6 & 1/2 simple tips to extend your social presence in 2010

Originally posted to the Terralever blog on January 5, 2010:

A new year is synonymous with starts, either on new goals or on older ones that we’d like to take another crack at. Each goal represents a desire to be better than we were last year. A new year is also synonymous with new lists created to make that path toward success a little bit easier.

Whether you just got started in social media or have been playing in the space for years, there are several ways that you can add a little spice, extend your reach, and increase your impact.

1. Grab your name on every social site you can.

You can lay a foundation for continued social engagement by protecting ownership of your brand name, be it your company name or your own name. Sites that allow users to select a unique handle do so on a first come, first served basis, and while some offer restorative action where copyright or trademark infringement is involved, there’s no guarantee that you’ll recover your name in a timely fashion if some other Dick or Jane beat you to the punch bowl. KnowEm and namechk allow you to see where your username has been claimed. Neither tool contains a comprehensive list of all social sites, but they contain most of the major ones and are a great place to start. Signing up for one account is relatively quick; signing up for a dozen can take considerably more time. If you don’t have the time, KnowEm offers to do them all for you for a fee.

2. Pick one new platform to experiment with.

If you’re already participating in the social media space, you probably have an account on both Facebook and Twitter. These are among the most popular social sites, and every Jane has a profile, but Facebook and Twitter are only the tip of the iceberg. Try adding something new to your mix. You might try category platform, like LinkedIn. As the leading social business networking site, LinkedIn’s groups and answers features could be prime space to further a reputation for knowledge leadership. Or try something more niche that Dick hasn’t discovered yet, like 12seconds. Launched in 2008, the 12seconds micro-video platform is increasingly a space of expression and experimentation by creative individuals and companies.

3. Encourage social inside the company.

If you condemn participation in social networks as a distraction from the work at hand, you undervalue the contribution your employees can be making toward your business’ social efforts on the same networks. Social media is a word of mouth tool, and that word can start to spread from within your office. Embrace social as a way of doing business and allow employees to engage social media to connect with friends and each other, you’ll find in between posting pictures of their weekend hike or scheduling a lunch date with Dick, you’ll get featured. They will comment on how much they love the people they work with, retweet that job posting, and take notice when a Jane, a recent connection they may have yet to met in person, mentions she needs to launch an ecommerce site, which just so happens to be something your company rocks at.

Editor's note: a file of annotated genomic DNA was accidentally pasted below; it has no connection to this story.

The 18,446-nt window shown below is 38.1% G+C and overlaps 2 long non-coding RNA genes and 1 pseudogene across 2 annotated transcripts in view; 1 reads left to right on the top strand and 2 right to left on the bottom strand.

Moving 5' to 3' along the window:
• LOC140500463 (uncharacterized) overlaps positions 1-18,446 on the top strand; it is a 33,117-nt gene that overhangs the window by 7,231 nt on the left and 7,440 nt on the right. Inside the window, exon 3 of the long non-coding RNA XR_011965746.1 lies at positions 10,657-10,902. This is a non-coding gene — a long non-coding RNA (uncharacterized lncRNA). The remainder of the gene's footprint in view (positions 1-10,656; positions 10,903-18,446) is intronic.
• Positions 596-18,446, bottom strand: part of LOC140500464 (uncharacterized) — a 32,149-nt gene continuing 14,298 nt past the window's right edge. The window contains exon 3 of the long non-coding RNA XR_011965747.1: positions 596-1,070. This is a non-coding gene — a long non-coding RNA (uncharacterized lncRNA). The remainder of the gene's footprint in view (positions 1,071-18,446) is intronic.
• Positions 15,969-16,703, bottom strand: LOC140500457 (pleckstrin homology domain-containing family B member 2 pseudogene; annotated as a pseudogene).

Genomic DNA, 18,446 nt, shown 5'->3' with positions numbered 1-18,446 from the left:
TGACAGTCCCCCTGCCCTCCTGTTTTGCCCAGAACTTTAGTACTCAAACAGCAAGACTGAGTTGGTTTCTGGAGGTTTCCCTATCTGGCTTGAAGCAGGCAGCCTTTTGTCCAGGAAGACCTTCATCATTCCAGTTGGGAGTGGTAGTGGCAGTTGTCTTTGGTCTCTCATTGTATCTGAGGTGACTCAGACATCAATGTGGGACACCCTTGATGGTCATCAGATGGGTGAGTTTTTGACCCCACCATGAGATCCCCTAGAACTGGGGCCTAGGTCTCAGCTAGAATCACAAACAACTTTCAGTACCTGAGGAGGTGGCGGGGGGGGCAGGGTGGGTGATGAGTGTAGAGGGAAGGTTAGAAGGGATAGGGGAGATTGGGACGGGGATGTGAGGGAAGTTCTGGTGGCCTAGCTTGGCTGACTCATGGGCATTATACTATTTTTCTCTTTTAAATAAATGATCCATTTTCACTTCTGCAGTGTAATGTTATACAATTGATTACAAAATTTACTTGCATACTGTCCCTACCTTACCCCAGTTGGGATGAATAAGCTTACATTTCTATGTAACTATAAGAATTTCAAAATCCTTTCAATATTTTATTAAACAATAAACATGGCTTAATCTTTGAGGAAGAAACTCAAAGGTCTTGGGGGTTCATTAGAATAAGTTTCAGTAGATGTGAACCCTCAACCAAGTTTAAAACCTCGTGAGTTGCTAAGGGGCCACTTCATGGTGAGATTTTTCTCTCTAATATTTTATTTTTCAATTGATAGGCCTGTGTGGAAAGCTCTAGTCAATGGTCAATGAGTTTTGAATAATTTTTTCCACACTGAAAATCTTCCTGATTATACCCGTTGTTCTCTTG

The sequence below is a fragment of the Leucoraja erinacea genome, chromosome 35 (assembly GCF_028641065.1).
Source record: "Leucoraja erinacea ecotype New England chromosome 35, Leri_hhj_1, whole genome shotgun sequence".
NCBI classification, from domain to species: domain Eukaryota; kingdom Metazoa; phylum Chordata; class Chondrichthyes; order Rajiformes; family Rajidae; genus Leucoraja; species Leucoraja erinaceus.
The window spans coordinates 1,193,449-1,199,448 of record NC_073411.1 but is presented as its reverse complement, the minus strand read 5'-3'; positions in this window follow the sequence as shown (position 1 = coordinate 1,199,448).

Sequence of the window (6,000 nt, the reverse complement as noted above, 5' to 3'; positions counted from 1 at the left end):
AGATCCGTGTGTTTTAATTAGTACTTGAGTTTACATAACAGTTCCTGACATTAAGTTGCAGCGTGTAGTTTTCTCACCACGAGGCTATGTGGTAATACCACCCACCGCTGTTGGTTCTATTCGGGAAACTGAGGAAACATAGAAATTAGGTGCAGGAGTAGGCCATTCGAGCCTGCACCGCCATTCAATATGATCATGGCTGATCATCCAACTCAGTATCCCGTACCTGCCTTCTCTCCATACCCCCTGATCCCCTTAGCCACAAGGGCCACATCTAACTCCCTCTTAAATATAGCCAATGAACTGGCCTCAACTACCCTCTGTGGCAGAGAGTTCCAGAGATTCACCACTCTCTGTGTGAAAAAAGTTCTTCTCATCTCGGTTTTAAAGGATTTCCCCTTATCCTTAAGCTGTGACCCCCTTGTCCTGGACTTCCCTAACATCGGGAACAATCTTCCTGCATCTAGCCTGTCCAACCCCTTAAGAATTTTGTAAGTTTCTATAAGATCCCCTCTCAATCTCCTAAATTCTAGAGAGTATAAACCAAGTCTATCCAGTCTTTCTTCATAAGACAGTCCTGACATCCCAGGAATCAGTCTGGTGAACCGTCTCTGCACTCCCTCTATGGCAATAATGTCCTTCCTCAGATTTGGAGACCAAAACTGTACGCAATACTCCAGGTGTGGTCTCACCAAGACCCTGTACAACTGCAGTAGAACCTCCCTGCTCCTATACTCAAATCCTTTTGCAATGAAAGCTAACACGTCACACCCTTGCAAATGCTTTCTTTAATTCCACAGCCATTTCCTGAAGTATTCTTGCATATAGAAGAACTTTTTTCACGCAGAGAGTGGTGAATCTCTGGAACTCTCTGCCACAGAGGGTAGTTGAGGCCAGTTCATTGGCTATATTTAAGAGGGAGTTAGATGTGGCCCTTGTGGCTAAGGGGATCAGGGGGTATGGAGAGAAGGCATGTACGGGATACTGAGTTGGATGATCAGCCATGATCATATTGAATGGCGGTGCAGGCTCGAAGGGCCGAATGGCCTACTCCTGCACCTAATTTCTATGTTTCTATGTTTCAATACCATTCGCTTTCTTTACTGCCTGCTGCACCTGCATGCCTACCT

4. Take your online social activities offline.

Your online social presence should augment and enhance in-person interactions. Give people a chance to deepen their relationship with you by interacting with you socially even while offline. Invite Jane and others to join you for happy hour or coffee at a locally-owned business. Open up your office space to Dick’s Historical Autobiography Book Club for their monthly gathering, attend the meetup and get to know the club members and what fascinates them.

5. Find at least one way to engage that has absolutely nothing to do with your core business.

All work and no play makes Dick a dull boy. All work and no play makes your company just another dull company. Nerf wars may spring up in the office during the day when you need a break, but if nobody knows, you’re missing an opportunity to showcase a bit of your personality. Why not make the last Friday of each month a themed dress-up (or dress-down) day, post the best photos on Facebook and invite friends and fans to write the captions? Or why not take the engagement offline (tip 4) and organize a weekly meetup at your local dog-park for people who have dogs, as well as those who want dogs?

6. Share media and content that inspires your thinking.

The products and/or services you offer are your output, but what are the inputs that shape how you design and deliver these things? Books, blog posts, TED talks, even outside hobbies – the things you read, see and do have the power to influence how you do business. Share the very best of these via your social profiles. At the very least, you’ll give friends, fans and followers greater insight into the philosophies and values that guide you. At best, you’ll develop deeper relationships with customers, prospects and peers as you engage in idea-driven conversations. And if you’re really lucky, you’ll inspire both Dick and Jane along the way.

½. Be helpful.

We aren’t the first to say this, and we won’t be the last, but some tips are just so important that they are worth repeating… Be helpful. If Dick has a question and you know the answer, or can point him in the direction of a useful resource, do it. If it’s not about your company, product, service or industry, still do it. Never pass up an opportunity to demonstrate to your customers, friends and fans that meeting their needs is important to you.

Let these tips be a starting point to get you headed to more social 2010. As you put each of them in play, please share your ideas, questions and successes. Share your failures too, and the lessons that result, so that we can learn from each other and help each other make this year a rockin’ year.

*If you’d like to leave a comment, please feel free to do so here and/or on the original post on the Terralever blog.

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